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This is WEEKEND EDITION from NPR News. I'm Liane Hansen.

Sonia Sotomayor is now President Obama's nominee to the U.S. Supreme Court. Earlier this month, when the federal appeals court judge emerged as a leading candidate for the position, a controversial article about her appeared, and it is still driving the debate over her merits.

NPR's David Folkenflik offers this case study of how the echo chamber of Washington really works.

DAVID FOLKENFLIK: Jeffrey Rosen is a law professor at George Washington University and the legal affairs editor of the left-of-center New Republic magazine. He also writes for The New Yorker and the New York Times Sunday magazine section. All-in-all, a well-credentialed guy to write about the Supreme Court. Early this month, Rosen says, his editors asked him to assess Judge Sotomayor's credentials.

Professor JEFFREY ROSEN (Law, George Washington University; Legal Affairs Editor, New Republic): It was a short Web piece. I basically thought of it as a blog entry.

FOLKENFLIK: Short for him means 1,000 words. It was posted online on May 4th and was titled "The Case Against Sotomayor." Rosen quoted unnamed former federal law clerks, some of whom seemed quite buoyant about her. But he also cited the concerns of others about the intellectual rigor of her legal writing and her demeanor.

Prof. ROSEN: I've always been interested in temperament 'cause it strikes me as the most reliable predictor for judicial success. It turns out that over the course of history, the most successful justices have been the more pragmatic, conciliatory people who have put the interests of the court above their ideological agendas.

FOLKENFLIK: Among the things Rosen wrote, and yes, I am cherry-picking a bit here, was the central claim that she was - in the actual words of one of his sources - quote, "not that smart and kind of a bully on the bench." This about a woman who was a summa cum laude graduate of Princeton and an editor of the Yale Law review. The piece ricocheted around the blogosphere.

Mark Hemingway of the conservative National Review tartly wrote, so she's dumb and obnoxious. Got it. The next day, Marc Ambinder, political editor for The Atlantic Monthly, wrote an online essay with the headline "Sotomayor's Public Image at Risk, Early."

Mr. MARC AMBINDER (Political Editor, The Atlantic Monthly): My goal was not necessarily to spur any defense of her, but it was to point out that in the absence of a defense of her, those questions were likely to be part of how she came to be defined, if and when Barack Obama actually announced her as the nominee.

FOLKENFLIK: And that piece helped cement Rosen's account as conventional wisdom. It was explicitly cited by news outlets, including Fox News, CNBC, CNN and NPR. But it really inspired the conservative commentariat.

Mr. LARRY KUDLOW (Talk Show Host, CNBC): In the liberal New Republic - I'm sure you saw it - Jeffrey Rosen criticizes her.

Mr. RUSH LIMBAUGH (Syndicated Talk Show Host): Let me read what he writes about it - sometimes missed the forest for the trees.

Mr. KUDLOW: That she's not penetrating, she's not well prepared...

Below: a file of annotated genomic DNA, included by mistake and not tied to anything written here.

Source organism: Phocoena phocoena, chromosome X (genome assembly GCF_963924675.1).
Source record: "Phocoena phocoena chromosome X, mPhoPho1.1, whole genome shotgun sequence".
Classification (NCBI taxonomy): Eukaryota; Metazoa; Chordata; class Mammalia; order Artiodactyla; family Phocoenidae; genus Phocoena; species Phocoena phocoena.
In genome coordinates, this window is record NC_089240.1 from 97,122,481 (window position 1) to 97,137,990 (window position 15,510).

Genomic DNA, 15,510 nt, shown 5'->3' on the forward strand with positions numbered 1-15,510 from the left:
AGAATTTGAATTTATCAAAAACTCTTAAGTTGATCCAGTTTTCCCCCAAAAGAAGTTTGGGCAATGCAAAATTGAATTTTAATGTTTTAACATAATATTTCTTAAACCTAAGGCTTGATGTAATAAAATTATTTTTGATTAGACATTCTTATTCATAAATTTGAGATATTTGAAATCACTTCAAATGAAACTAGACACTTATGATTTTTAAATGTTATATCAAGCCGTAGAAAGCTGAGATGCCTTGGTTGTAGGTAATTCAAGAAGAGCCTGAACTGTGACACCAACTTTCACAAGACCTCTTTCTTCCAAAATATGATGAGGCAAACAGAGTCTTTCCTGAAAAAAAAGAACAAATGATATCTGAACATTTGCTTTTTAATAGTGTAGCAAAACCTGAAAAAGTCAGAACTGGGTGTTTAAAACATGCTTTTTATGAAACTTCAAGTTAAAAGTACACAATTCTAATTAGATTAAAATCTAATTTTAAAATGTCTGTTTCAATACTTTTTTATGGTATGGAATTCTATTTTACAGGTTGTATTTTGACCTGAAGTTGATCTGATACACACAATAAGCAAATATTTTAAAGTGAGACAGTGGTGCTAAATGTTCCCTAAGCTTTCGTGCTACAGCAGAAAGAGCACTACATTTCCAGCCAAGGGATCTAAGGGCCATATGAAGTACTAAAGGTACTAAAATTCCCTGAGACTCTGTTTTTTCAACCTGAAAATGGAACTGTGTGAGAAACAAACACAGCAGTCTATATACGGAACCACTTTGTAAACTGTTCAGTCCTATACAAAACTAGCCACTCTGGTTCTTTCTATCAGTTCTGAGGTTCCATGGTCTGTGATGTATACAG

Mr. FRED BARNES (Talk Show Host, Fox News): Basically just an average appeals court judge.

Mr. LIMBAUGH: She's not the brains that they're portraying her to be. She is an affirmative action case extraordinaire.

FOLKENFLIK: Almost hard to figure out there where Rosen's article ends and the politicking begins. In this case, by Larry Kudlow, Rush Limbaugh and Fred Barnes.

Prof. ROSEN: I was appalled by the misrepresentation of my article by conservatives along those lines.

FOLKENFLIK: Rosen now supports Sotomayor's confirmation, but he says he was exploring whether she rose to the level of judicial brilliance one might want in a Supreme Court justice - not questioning her fundamental intelligence or skill as a lawyer.

Prof. ROSEN: The article said nothing of the kind. It quoted positive things about her, it quoted concerns about her temperament and it's a willful misrepresentation of the piece to caricature it in that way.

FOLKENFLIK: He hated the headline and maybe, Rosen says, he could've been a bit more careful about the nuances. But some liberals read his piece and questioned whether a male judge would be criticized on the same grounds.

Glenn Greenwald is a former lawyer who's tried cases before Judge Sotomayor and he writes for Salon.com.

Mr. GLENN GREENWALD (Former Lawyer, Salon.com): Clearly the point and purpose of Rosen's article was to convey what he claimed was the fact that most people who had worked with Sotomayor in the second circuit found her to be wanting -both in terms of her intellect and her character.

FOLKENFLIK: Greenwald argues Rosen's decision to grant anonymity to his sources was...

Mr. GREENWALD: Reckless and just journalistically corrupt. I mean, essentially what he did was the equivalent of finding a few people who disliked somebody, giving them anonymity so that they can say whatever they want without any accountability whatsoever, and then passing along pure, vindictive gossip.

FOLKENFLIK: But Rosen says his initial sources never would've talked on the record. They were liberal law professors who used to be law clerks for Sotomayor and her peers and wanted a justice who might be a more effective liberal voice on the court. Rosen says he's drawn a lesson from how his initial essay was treated by people of both ideological stripes. He won't be blogging anymore - he wants to spend more time with the material before hitting send.

David Folkenflik, NPR News.

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